Saying that they can investigate things is a little bit vague. Specifically, they can do things like subpoena people, have them be held in contempt, etc. Though, since they’re not actually a court, the exact rules around all of this are a bit squishy and could prove to be less than actual if someone ever fought it to the Supreme Court. They like for people to do things voluntarily, because that saves them from having to invoke their uncertain powers in this realm.
When they bring someone in to testify, they can choose whether to do that publicly or privately.
The different oversight committees have specific powers that allow them to do their job of oversight. This can mean anything from seeing banking records, to tax returns, to FBI reports, etc. Traditionally, the chairman (majority party) and the ranking member (minority party), could issue a variety of requests for information from the Executive branch and expect to get a response. Under Trump, last I heard, they were only processing requests that had come from the chairman.
Each Committee can publish a report on their findings. They can release information to the general public - testimony that was taken behind closed door, etc.
One assumes that they can throw a wrench into the gears of any particular branch of the Executive branch through their Oversight powers. Potentially in direct ways (?), but certainly at least by harassing them with frequent, large requests for data and calling people in to be harangued on a regular basis. In general, they don’t have any powers except to see stuff, but I wouldn’t be surprised if they’re part of the system in at least some way - they have to stamp something every once in a while or whatever.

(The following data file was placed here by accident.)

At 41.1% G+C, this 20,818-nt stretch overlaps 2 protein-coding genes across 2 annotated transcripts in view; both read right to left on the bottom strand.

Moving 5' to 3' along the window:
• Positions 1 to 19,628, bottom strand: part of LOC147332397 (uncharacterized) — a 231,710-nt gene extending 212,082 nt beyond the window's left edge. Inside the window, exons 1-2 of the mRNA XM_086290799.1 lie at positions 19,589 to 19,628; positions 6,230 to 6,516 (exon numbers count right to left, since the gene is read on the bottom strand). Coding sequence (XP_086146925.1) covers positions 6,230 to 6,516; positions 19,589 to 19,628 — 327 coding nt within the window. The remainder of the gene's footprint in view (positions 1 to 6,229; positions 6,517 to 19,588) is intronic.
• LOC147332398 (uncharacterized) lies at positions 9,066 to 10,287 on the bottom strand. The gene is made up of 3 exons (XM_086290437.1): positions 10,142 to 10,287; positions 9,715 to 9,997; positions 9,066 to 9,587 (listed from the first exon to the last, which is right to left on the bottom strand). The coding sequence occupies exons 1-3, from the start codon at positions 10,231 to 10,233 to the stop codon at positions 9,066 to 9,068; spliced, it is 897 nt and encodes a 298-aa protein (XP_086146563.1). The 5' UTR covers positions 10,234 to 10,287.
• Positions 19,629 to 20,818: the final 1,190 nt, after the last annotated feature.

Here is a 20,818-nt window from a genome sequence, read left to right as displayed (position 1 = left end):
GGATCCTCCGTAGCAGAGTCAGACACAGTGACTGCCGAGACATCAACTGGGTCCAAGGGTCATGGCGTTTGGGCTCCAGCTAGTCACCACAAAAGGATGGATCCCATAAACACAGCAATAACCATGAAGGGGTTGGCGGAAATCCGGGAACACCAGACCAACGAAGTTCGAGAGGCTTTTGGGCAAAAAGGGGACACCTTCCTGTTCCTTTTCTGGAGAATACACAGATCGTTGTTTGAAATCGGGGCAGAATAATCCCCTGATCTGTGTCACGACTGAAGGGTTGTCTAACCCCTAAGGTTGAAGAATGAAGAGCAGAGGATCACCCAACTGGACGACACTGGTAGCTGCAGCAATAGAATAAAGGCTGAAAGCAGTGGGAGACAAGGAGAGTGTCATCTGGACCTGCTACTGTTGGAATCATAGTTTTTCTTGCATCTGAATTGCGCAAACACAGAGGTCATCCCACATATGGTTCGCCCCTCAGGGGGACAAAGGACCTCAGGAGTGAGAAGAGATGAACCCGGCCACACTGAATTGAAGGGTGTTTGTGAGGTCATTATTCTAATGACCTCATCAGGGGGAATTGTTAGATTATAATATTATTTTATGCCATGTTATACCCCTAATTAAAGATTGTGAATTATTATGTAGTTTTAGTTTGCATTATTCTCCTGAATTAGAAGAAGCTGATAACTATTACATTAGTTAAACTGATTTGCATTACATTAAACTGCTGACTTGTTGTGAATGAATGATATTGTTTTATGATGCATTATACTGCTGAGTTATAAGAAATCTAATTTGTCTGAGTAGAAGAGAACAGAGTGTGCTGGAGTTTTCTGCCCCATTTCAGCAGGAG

The House would have standing to prosecute the President, a State, or really anyone for anything under which a court decides that the House has standing.
From Wikipedia: “Under the Twelfth Amendment, the House has the power to elect the President if no presidential candidate receives a majority of votes in the Electoral College. The Twelfth Amendment requires the House to choose from the three candidates with the highest numbers of electoral votes.”
The Speaker of the House can become the President, via the line of succession. That’s not something they can force to have happen, but it’s technically part of the rules and doesn’t involve the President.
From Wikipedia: “The Speaker is also responsible for overseeing the officers of the House: the Clerk, the Sergeant-at-Arms, the Chief Administrative Officer, and the Chaplain. The Speaker can dismiss any of these officers. The Speaker appoints the House Historian and the General Counsel and, jointly with the Majority and Minority Leaders, appoints the House Inspector General.”